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News / November 28, 2019

NI charity and BDA team up raise mouth cancer awareness

by Guy Hiscott

With just two days of Mouth Cancer Action Month left for 2019, Cancer focus Northern Ireland and the British Dental Association (BDA) have teamed up to raise awareness of the early signs of mouth cancer and encourage people to seek medical help if they have any concerns.

Cases of mouth cancer in Northern Ireland are expected to almost double by 2035, according to Cancer Focus Northern Ireland and the BDA. At present an average of 233 people in Northern Ireland are diagnosed with mouth cancer each year – many at a late stage, with 95 dying from the disease per year.

‘The main risk factors of mouth cancer are tobacco use and drinking alcohol and together these account for around 75% of mouth cancers’, said Gerry McElwee, head of cancer prevention at Cancer Focus NI. ‘People who both drink and use tobacco are up to 30 times more likely to develop the condition.

‘The human papilloma virus (HPV) is also a leading cause and the recent move to extend the HPV vaccine to include adolescent boys in Northern Ireland will save lives.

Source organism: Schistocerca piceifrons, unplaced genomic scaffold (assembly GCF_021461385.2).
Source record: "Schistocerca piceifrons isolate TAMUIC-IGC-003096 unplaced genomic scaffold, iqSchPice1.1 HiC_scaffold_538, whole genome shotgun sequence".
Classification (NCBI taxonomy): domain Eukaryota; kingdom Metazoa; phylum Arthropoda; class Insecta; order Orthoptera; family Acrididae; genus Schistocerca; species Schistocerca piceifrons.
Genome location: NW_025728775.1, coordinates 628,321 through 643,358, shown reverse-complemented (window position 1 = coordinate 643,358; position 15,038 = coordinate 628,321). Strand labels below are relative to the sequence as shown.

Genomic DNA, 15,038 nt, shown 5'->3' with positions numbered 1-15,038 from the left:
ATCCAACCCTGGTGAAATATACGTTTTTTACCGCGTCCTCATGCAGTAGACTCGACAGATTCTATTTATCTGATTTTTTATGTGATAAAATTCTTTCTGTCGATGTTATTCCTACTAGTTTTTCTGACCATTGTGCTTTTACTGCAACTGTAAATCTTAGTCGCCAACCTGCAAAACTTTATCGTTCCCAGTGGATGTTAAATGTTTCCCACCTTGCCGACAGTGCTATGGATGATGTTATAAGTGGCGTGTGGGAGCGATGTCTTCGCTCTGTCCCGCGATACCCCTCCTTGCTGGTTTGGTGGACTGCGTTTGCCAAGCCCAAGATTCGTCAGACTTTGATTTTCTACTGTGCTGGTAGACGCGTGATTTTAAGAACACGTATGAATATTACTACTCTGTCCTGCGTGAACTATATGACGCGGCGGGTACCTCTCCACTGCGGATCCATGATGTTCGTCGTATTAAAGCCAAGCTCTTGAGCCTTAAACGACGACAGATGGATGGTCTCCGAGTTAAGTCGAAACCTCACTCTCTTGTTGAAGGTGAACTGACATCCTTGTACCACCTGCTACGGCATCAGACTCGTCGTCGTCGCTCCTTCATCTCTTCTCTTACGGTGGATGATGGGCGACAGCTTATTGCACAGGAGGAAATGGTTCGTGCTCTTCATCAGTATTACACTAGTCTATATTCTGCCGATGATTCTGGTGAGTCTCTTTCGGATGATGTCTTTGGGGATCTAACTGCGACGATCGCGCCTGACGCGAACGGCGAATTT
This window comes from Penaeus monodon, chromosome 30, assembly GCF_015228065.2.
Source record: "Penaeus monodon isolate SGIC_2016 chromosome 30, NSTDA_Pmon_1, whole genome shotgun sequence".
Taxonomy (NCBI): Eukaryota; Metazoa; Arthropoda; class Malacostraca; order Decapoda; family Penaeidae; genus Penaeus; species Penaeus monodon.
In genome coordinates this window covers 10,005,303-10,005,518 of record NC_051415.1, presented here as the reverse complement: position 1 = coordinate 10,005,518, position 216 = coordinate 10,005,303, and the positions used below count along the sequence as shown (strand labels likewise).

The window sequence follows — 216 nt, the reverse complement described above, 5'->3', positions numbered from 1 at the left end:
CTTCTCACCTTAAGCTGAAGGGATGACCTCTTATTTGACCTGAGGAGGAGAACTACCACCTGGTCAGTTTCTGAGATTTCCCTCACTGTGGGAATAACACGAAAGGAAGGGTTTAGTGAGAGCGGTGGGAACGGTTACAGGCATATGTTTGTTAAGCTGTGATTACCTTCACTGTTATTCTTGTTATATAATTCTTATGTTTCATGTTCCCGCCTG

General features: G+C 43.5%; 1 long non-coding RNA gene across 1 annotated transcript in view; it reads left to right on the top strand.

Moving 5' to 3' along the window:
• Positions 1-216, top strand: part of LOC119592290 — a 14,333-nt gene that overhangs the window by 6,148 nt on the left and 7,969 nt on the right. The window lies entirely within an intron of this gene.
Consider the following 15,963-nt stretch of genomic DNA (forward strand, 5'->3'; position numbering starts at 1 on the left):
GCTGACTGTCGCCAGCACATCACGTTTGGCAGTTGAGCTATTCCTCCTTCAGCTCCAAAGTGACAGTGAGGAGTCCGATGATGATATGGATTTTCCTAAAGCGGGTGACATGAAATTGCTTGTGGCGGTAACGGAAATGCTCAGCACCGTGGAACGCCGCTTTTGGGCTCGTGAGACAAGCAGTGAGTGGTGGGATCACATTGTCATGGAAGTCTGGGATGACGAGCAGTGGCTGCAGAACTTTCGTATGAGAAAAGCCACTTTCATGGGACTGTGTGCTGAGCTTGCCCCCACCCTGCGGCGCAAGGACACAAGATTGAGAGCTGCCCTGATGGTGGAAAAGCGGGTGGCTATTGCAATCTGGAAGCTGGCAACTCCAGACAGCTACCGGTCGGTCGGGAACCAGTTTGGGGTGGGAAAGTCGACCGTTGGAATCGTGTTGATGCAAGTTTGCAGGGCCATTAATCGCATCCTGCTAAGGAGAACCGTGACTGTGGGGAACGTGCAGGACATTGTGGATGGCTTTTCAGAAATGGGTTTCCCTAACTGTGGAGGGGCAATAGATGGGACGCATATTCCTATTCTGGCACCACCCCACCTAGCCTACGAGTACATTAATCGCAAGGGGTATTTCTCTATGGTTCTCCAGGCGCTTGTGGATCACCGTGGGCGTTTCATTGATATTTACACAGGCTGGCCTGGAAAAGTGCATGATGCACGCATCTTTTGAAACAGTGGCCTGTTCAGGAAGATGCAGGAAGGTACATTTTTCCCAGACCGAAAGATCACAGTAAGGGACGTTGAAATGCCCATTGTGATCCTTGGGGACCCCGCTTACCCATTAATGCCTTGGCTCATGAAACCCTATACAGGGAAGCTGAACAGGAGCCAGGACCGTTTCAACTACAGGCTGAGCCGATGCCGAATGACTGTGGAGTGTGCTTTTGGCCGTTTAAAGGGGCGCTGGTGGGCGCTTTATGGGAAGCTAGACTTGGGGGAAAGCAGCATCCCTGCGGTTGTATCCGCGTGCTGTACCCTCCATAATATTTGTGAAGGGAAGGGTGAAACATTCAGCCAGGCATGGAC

‘The message is clear: stop smoking, reduce your intake of alcohol, eat a healthy diet with at least five daily servings of fruit and vegetables and remember that early diagnosis can really make the difference. Make sure you visit a dentist and check your mouth regularly – it might just save your life.’

Raising awareness

For its part, the BDA aims to ensure that mouth cancer features strongly in the new Northern Ireland Cancer Strategy.

‘Clearly public awareness of mouth cancer compared with other cancers is low’, commented Caroline Lappin, chair of the BDA Northern Ireland Council. ‘This has got to change. It’s alarming that around 70% of mouth cancers are detected at a late stage because people don’t know the warning signs. This often results in lower chances of survival. However, early detection transforms survival chances to more than 90%.

‘It’s important to be “mouth aware”. Look out for any changes in the mouth such as an ulcer that doesn’t heal or any unusual changes in the mouth, lips, head and neck. Dentists can play an important role in detecting changes so do visit your dentist regularly and seek professional help if you have any concerns.’

For more information on mouth cancer visit